Subject: Re: Exploring the limits of free software: Cygnus, and GPL
From: Jean Camp <Jean_Camp@harvard.edu>
Date: Wed, 26 May 1999 12:02:49 -0400

>"Stephen J. Turnbull" <turnbull@sk.tsukuba.ac.jp>>
>
>    >> Here's the kicker: if I figure out how to maximize social
>    >> benefit, I will probably be able to do the profit maximization
>    >> (and any combination in between) as a corollary.
>
<Jean_Camp@harvard.edu> writes:
>    Jean> And I will guess they are mutually exclusive solutions to
>    Jean> the equations that are the question.
>
>"Stephen J. Turnbull" <turnbull@sk.tsukuba.ac.jp>
>Well, you are either drastically underinformed, or you didn't
>understand the implicit model at all.

Don't be a snob,  economics is not brain surgery. I just disagree with you.
The model works for lemonade and M&M's but not FS.

>If that does make sense to you, then please explain the grounds for
>your guess.  I can think of some, but none of them apply as far as I
>know.
>
There is no reason to assume that the socially optimal and profit
maximization occur at the same point because free software is a public
good: it is non-rival and non-excluadable.* What was the Nobel Prize on
this, Arrow?, said that the best way was to tax everyone and then Coase
(most ref him, not Gilmore, sorry ;->) said that without transactions costs
negotiation of externalities may result in both socially optimal and
profit maximization.  Transactions costs do seem to exist; however.

Anyway by defintion FS is a public good, but the reasonably predicted lack
of supply does not occur. To me this does not imply that  economic models
will never fail. ;->

Here on this list are examples of real world attempts to resolve the
problem by finding out just if a system can be configured given that  the
transactions costs are uncertain, and the threshold for Coase thereom are
not determined in this case.  I have much respect for the constructed FS
markets and the  pure hacking skill and organizational skill evident in the
(not homogenous but pretty damn impressive) FS community.

You propose as the absolute certain predictive truth (and economics while
valuable  is weak on prediction) that social benefit == maximization in the
special case of free software where the standard economic assumptions do
not hold. I disagree.

I disagree because, as the other thread points out (as does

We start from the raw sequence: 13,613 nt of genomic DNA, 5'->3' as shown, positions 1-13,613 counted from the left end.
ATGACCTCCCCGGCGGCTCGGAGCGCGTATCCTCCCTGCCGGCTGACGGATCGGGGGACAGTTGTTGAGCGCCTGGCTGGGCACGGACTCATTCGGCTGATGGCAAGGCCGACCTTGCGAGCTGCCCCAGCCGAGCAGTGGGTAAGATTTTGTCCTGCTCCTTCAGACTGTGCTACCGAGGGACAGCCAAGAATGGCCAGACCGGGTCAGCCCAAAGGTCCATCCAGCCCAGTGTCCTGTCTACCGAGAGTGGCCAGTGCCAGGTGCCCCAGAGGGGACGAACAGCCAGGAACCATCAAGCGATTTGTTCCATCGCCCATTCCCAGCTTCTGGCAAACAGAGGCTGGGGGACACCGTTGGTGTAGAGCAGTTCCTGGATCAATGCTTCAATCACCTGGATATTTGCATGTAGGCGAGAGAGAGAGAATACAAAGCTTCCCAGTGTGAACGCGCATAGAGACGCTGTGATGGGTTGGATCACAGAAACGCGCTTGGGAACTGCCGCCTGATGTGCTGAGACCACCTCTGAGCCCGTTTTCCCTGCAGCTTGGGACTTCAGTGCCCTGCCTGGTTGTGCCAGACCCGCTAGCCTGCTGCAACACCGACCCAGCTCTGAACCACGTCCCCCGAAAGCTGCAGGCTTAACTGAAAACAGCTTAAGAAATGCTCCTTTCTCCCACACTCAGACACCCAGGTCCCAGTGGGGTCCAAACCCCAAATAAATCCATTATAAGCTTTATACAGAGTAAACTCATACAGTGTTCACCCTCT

http://devlinux.org/)  the critical difficult part is creating some
functioning mechanism to address the problem of  PAYING the free software
people well enough. If the free software people are not paid well enough we
have  closed software: an infrastructure governing issues like privacy and
access and ability to speak which we the people are prohibited by property
law from examining.  Provision of FS is IMHO a critical important
governance issue of the information age, the difference between facism and
open dialogue. I hope to have the joy of spending my life considering
issues of electronic civil libertiess. Economics would predict that free
software, and therefore the resulting liberties,  are underprovided, that
equivalent proprietary  software would dominate. That does not seem to be
the case right now, it looks more like the marketplac eof ideas than the
m&m's marketplace. Given that there is no equivalent proprietary software,
that  is untested.

read intro to... oh please. the answer which you offered is in fact the
interesting question.

-Jean
PS Government doesn't do all governance lots of organizations do so please
don't misread my statement as a suggestion for active policy management. I
think in fact that is a BAD IDEA (excluding the elimination of monopoly, an
appropriate role at this time).

*
Non-rival means that my using it doesn't stop you from using.
Non-excludable means that  I cannot stop you from using it,
The classic example is of a lighthouse where all skips can see the warning
and it has not traditionally been possible to provide light only to those
who pay.